The spirit of Christmas lives on in grateful, loving hearts. The season’s festive trappings are stored away and its comfort food and drink are gone for now. Nevertheless, Jesus our Saviour, our Emmanuel – the God who is with us – comforts us along life’s pathway. 
Photo Credits: Eggnog Cup: Polyvore.com
Wedding dress: A. Black; Wooded Trail: P. A. Black

Peter writes a weekly inspirational column and enjoys singing inspirational music and playing piano, organ and accordion, and encourages the upward focus. His latest book –  "Raise Your Gaze ... Mindful Musings of a Grateful Heart" reflects this in a variety of brief articles and stories:
"Parables from the Pond" – a children's/ family book (Word Alive Press)
"Raise Your Gaze . . . Mindful Musings of  Grateful Heart (Angel Hope Publishing)

Blog Raise Your Gaze


Rose McCormick Brandon said...

I love this nostalgic, almost sad, but true-to-life piece. There's a mood to it that I find comforting. Thank you, Peter.

Peter Black said...

Thank you, Rose. I see some homes in our community with Christmas and Holiday Season Decorations still displayed. They seem rather out of place now - at least, to me.
That prompts questions in my mind: Do some of the home owner / residents try to hold on to the joy of the season, afraid that to remove the decorations would lead to melancholy (in the sense of sadness and departed joy of the joyous season)? Or is it that the biz of life has led to procrastination in taking them down, and perhaps they go in and out of the home and no longer notice that those trappings are still displayed, although out of season? Well, that's the tricks my brain gets up to! :) ~~+~~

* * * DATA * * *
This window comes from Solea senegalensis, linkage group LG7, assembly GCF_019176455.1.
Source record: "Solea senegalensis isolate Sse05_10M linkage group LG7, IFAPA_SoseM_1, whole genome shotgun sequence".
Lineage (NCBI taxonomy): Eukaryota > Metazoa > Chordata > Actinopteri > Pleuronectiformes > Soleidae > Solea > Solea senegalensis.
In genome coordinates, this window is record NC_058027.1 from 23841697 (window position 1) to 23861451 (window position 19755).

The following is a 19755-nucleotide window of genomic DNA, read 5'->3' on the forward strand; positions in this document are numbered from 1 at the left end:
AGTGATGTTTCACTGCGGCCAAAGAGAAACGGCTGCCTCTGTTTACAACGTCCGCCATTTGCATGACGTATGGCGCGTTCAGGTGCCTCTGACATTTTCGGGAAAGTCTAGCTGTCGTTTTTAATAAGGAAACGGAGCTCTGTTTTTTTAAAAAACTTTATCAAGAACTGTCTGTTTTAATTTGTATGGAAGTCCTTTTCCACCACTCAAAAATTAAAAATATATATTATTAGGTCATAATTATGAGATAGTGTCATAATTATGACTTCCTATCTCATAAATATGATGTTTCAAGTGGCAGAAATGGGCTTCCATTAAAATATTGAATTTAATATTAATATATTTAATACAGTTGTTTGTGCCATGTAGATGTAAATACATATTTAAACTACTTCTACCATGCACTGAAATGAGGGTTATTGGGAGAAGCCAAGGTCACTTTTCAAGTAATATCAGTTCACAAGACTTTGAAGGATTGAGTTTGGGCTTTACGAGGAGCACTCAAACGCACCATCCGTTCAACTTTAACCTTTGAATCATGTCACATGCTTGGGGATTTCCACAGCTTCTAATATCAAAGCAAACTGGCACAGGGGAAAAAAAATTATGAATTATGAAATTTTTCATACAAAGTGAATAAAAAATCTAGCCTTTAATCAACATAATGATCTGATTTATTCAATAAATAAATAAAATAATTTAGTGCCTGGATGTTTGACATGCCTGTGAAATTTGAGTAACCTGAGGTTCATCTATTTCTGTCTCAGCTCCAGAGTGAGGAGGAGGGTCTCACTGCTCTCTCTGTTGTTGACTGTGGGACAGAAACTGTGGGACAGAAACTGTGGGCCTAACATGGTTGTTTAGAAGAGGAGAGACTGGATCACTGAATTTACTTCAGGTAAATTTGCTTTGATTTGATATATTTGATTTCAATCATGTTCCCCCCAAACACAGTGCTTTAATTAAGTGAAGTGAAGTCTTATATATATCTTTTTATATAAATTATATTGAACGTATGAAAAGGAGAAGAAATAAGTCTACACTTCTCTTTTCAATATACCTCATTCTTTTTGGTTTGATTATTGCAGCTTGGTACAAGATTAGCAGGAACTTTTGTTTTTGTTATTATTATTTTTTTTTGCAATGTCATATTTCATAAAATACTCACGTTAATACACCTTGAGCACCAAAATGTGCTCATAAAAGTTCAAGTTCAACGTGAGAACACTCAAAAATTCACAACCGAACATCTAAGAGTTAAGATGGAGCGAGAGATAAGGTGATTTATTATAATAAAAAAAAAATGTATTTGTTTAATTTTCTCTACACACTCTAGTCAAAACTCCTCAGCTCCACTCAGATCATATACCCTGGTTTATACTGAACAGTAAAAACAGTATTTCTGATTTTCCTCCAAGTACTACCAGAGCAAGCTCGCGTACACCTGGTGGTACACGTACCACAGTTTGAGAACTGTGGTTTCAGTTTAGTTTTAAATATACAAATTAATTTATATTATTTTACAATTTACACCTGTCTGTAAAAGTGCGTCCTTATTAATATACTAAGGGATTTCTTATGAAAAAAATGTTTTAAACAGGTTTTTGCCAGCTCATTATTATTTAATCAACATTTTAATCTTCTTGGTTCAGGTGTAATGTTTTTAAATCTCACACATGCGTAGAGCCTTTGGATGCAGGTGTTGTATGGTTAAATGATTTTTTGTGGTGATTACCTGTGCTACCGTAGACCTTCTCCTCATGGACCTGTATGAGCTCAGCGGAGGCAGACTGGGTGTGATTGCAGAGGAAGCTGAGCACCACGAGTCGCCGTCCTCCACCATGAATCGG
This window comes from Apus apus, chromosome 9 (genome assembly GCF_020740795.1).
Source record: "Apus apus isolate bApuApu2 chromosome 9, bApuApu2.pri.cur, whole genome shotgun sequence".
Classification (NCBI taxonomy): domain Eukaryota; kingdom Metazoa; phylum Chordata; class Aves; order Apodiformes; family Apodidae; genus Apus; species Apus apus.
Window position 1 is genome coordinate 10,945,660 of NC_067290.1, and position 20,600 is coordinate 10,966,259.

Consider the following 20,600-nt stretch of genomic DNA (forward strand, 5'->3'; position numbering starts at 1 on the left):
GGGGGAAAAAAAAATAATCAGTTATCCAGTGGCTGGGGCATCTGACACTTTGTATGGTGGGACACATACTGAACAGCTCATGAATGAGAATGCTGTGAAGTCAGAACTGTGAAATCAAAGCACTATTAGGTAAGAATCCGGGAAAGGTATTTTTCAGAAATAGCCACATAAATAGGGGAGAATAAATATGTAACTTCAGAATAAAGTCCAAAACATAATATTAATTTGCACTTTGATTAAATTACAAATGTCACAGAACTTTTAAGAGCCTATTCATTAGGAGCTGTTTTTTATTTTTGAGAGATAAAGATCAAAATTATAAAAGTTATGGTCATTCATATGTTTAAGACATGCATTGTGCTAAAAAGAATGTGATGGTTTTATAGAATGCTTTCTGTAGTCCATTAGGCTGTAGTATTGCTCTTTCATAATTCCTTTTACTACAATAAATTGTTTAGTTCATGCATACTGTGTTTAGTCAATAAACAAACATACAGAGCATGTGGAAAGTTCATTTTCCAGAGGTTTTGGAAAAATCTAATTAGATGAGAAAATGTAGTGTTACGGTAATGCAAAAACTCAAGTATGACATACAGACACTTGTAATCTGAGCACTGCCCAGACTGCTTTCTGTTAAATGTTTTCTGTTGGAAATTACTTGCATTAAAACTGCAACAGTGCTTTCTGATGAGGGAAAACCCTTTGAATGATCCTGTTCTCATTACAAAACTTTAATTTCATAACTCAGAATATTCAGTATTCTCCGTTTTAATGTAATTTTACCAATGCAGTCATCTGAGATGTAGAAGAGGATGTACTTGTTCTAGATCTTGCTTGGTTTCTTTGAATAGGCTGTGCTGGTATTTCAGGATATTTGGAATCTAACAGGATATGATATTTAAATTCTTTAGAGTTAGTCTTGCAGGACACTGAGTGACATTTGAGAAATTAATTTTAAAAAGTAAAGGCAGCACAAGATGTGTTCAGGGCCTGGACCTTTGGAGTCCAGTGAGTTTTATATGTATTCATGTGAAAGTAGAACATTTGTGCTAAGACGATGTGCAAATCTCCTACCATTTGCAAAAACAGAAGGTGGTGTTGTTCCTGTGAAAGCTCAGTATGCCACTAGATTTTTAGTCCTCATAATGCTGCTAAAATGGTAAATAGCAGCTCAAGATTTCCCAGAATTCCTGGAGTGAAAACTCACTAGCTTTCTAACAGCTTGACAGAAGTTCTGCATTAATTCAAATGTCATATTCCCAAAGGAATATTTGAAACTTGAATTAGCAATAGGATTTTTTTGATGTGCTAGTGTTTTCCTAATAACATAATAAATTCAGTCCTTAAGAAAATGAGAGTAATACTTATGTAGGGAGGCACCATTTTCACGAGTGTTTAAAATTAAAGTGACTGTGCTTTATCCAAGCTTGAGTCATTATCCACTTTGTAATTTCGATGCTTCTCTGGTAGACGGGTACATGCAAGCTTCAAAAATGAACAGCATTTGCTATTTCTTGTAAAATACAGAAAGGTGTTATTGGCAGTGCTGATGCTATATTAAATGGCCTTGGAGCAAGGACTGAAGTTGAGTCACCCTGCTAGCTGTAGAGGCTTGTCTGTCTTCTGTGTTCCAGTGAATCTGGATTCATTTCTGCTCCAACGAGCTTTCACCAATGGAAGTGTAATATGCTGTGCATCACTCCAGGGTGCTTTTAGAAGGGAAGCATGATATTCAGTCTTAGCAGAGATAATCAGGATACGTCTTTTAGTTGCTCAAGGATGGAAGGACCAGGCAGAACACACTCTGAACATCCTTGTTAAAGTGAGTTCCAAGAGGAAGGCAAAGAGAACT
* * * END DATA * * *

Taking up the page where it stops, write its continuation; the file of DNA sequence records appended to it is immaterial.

Glynis said...

And then there's me with my simple unlit garland clinging tightly to the porch railings. I think that I do not remove it yet for it means I tuck away the sweet memories of a season that passes far too quickly - the snow, I am eager to let go of that. It's the love, joy, peace and family celebrations that I wouldn't mind enjoying a little longer. But like you say, our Saviour, Emmanuel reminds us to live them out each day post holidays!

Lovely thoughtful post, Peter and I'm with you with the eggnog - yum! Straight up with a dash of cinnamon & nutmeg for me, though.

David Kitz said...

Great thoughts, Peter. You and I share a fondness for eggnog in our decaf coffee.

Carolyn R. Wilker said...

One thing I don't share, Peter, is a love for eggnog, and like Glynis, I do hold on to Christmas at least until Epiphany when I consider the Christmas season done—or until the weather holds or I have the time to take them down. One wreath still hangs on my door, greenery with red berries that reflect nature and not bows and gifts of Christmas.
Thank you for your post. Thoughtful as always.

Peter Black said...

Yeah! I'm glad I do have some eggnog-loving company, Glynis and David. But Carolyn, I have to feel at least a small pang of sorrow for your lack of love for that treat! I'm sure you have other Christmas / Advent seasonal palate-tickling loves of your own, that others of us might not share. :) ~~+~~